Six weeks after the State Department signed the deal, Emergent’s first study of Trobigard’s drugs was completed. The company-funded study in the Netherlands tested the drugs on guinea pigs exposed to sarin gas and recorded positive findings. As they published their work in a scientific journal, the study’s authors warned that the results “cannot be directly extrapolated to the human situation.”
Securing further orders from the State Department was an explicit part of Emergent’s company strategy. A corporate strategy document for 2018 said the company aimed to “secure State as anchor tenant for Trobigard product” and “maximize funding for State” to buy more products. Such funding depends on appropriations by Congress.
In November 2017, Emergent hosted senior State Department officials at a facility in southern Germany where Trobigard is manufactured. The trip left a good impression on William Walters, who is a physician and was the senior department official overseeing the contracts, according to another official.
“Dr. Walters and team enjoyed the visit and facility walk more than I thought possible,” the U.S. official, Klemens Schmidt, told Emergent executives in an email the following Monday. “You hit a home run with the entire event.”
Trouble with the product
In August 2018, regular testing by Emergent revealed that some sample devices retained from batches sold to the UAE failed to deliver a full dose. “Plunger did not fully expel the drug contained in the cartridge,” said part of the text on a slide included in an internal presentation to executives.
An internal inquiry blamed an “inadequate silicone layer in the barrel of the cartridges,” records show. Emergent formally recalled eight batches of the auto-injectors from the UAE, beginning with 61,000 units in January 2019.
Emergent’s contract with the State Department said it must report “any issues with the safety and efficacy of delivered or ordered products and/or manufacturing or quality of the production lines” within two business days.
Company leaders concluded that the UAE recall did not trigger this obligation because batches used for the State Department’s orders were not affected, current and former company officials said.
DeLorenzo declined to comment on that decision. “We are contractually restricted from commenting on our interactions with the State Department,” she said.
Emergent’s management team was told of the recall in a Jan. 24, 2019, email from two senior executives. The email was labeled “for internal use only” and noted that the company would not be making a public statement.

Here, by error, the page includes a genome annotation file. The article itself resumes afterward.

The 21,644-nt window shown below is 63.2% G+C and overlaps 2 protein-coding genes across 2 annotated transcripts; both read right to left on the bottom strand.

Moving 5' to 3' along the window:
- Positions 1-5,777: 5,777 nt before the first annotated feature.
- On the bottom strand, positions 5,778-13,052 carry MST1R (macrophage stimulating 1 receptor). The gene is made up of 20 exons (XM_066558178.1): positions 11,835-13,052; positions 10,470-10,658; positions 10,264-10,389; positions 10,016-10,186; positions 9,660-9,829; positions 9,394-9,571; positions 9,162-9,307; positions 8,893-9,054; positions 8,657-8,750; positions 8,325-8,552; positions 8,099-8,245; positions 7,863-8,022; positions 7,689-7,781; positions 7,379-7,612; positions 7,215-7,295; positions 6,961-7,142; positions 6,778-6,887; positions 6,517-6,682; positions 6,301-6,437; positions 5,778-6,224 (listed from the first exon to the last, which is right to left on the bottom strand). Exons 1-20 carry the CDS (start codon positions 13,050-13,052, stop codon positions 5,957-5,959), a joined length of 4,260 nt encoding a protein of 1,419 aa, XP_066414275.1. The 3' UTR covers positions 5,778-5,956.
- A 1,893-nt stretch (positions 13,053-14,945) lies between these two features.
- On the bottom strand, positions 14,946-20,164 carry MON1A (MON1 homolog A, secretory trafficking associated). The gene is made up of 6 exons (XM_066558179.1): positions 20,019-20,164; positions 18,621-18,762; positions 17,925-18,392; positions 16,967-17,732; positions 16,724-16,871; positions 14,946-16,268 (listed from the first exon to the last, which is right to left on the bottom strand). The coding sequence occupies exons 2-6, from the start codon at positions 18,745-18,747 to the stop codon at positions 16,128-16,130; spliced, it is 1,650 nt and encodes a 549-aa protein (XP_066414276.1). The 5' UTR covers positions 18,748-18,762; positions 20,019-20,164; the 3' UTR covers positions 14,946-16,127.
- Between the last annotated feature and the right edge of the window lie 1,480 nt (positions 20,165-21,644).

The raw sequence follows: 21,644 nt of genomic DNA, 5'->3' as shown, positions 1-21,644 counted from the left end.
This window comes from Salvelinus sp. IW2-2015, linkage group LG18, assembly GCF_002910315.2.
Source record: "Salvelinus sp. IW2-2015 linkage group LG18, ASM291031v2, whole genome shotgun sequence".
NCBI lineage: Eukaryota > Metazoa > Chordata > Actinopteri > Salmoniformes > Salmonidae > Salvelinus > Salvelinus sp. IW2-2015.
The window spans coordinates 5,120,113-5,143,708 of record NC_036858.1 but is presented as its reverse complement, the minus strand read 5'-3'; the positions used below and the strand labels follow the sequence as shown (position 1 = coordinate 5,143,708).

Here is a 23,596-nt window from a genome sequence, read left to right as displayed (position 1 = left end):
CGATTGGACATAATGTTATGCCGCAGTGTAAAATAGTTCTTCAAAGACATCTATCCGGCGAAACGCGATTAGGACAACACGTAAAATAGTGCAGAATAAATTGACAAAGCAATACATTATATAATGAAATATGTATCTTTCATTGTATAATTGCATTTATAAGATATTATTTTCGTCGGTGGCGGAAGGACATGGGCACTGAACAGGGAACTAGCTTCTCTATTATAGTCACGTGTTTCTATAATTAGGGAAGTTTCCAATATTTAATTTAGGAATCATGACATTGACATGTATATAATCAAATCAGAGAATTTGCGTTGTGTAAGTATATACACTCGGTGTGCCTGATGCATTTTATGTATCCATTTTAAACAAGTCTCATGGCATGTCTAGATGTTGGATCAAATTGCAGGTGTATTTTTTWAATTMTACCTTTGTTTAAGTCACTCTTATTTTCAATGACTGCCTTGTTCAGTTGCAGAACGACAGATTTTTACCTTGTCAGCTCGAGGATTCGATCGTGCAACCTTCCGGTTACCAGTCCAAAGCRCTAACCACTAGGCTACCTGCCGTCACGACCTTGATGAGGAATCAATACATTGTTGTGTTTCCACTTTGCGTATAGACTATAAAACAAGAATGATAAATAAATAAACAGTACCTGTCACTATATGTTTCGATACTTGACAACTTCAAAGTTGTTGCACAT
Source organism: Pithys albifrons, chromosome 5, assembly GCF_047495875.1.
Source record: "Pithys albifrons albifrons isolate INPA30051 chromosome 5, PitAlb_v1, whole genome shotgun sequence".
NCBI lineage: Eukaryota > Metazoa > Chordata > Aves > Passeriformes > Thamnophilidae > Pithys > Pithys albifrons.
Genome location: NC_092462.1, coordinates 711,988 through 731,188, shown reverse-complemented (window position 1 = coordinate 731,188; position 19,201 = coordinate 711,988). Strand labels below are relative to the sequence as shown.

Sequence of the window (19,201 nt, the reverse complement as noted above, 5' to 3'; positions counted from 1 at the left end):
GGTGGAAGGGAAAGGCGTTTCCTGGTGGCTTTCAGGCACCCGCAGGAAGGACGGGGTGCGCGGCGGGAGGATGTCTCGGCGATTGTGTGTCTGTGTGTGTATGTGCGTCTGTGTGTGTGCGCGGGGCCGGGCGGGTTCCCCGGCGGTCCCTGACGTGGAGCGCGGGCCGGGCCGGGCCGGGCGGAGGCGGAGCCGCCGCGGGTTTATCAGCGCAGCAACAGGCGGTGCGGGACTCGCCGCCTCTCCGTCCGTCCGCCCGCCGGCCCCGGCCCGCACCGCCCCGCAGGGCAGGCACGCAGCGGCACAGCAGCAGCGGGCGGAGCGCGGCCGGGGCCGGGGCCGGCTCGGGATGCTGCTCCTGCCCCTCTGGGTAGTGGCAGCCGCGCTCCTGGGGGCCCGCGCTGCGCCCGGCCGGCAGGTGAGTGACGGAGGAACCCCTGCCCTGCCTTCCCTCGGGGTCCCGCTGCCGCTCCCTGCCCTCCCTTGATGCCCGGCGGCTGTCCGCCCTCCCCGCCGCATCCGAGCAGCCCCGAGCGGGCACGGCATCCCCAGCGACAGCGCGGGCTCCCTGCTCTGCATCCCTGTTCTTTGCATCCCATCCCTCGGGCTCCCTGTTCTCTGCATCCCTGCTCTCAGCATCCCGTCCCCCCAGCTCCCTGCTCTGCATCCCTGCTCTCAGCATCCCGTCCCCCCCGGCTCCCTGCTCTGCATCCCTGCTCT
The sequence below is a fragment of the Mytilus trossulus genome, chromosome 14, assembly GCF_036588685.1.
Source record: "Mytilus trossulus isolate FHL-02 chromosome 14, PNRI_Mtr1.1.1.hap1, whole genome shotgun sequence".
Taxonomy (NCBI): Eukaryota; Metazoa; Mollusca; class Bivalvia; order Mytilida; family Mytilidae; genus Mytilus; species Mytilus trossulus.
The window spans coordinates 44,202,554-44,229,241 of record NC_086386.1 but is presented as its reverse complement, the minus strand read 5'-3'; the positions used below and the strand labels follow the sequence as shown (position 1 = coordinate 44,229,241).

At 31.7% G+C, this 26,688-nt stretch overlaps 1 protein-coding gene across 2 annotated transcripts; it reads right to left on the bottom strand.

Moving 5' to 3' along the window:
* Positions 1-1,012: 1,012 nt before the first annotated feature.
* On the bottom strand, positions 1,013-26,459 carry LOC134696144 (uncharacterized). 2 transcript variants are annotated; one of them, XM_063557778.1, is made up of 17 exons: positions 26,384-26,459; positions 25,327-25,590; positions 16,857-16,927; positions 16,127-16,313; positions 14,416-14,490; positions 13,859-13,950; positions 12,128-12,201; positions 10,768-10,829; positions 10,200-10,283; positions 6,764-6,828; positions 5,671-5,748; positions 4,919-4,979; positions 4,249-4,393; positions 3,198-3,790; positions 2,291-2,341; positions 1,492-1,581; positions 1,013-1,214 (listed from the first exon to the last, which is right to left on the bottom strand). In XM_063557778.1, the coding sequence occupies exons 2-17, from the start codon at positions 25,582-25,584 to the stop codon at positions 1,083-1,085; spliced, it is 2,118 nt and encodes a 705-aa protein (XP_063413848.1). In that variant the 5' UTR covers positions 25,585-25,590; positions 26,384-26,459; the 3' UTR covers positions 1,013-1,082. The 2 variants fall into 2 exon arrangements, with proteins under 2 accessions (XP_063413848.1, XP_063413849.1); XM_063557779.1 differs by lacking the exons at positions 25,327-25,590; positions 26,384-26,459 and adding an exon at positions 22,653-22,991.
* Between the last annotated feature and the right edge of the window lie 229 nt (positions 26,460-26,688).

Emergent was then on the verge of securing another deal with the State Department. Late the following month, the company announced a new contract, for up to $100 million, to supply the department with more Trobigard; lotion for treating chemical burns; and other treatments. Emergent was the sole bidder.
Around that time, two senior U.S. officials assisted Emergent as it sought to sell Trobigard to foreign governments, The Post found.
In March 2019, Walters told an executive at Emergent that his counterparts in Japan wanted to buy auto-injectors and offered to broker an introduction, according to a State Department official. Walters declined to comment.
After a visit to Japan, President Trump’s health preparedness chief, Robert Kadlec, an assistant secretary of the Department of Health and Human Services, also advised Emergent’s top in-house lobbyist, Christopher Frech, about the potential opportunity in Japan, according to two people familiar with the matter.
A spokeswoman for Kadlec, Carol Danko, said, “Dr. Kadlec was contacted by Japanese senior government officials asking for American suppliers of medical countermeasures in preparation for the Olympic Games, and Kadlec provided them contacts with multiple suppliers.”
Records show that Emergent is the largest contractor to Kadlec’s office at HHS, which now controls the national stockpile. In the years before he joined the administration, Kadlec was a paid consultant to Emergent and formed a start-up firm with Emergent’s chairman. Kadlec and Emergent previously told The Post that their past work together has no impact on Kadlec’s work at HHS.
DeLorenzo declined to say whether Japan ultimately bought Trobigard.
Further testing in May 2019 found that samples drawn from Trobigard injectors sold to Italy showed problems similar to those that led to the UAE recall. Six batches of the injectors provided to Italy were recalled. In this case, the company alerted the State Department and other customers.
DeLorenzo said the company concluded that the silicone problem was “strictly limited” to the batches that were recalled. “Emergent continues to monitor Trobigard batches for conformance to the product specifications throughout the product’s shelf life,” she said.
In July, Emergent leaders ordered that Trobigard sales materials be scrapped and that the device be moved to a portion of the company’s website that lists products in development, the company confirmed. They also told staffers to make sure all future sales materials for Trobigard were approved by the company’s medical, legal and regulatory departments.
Emergent put together evidence that all injectors bought by the State Department were safe, former employees said. Government officials ultimately agreed. In September 2019, the State Department authorized the payment of a $10 million contract installment to Emergent.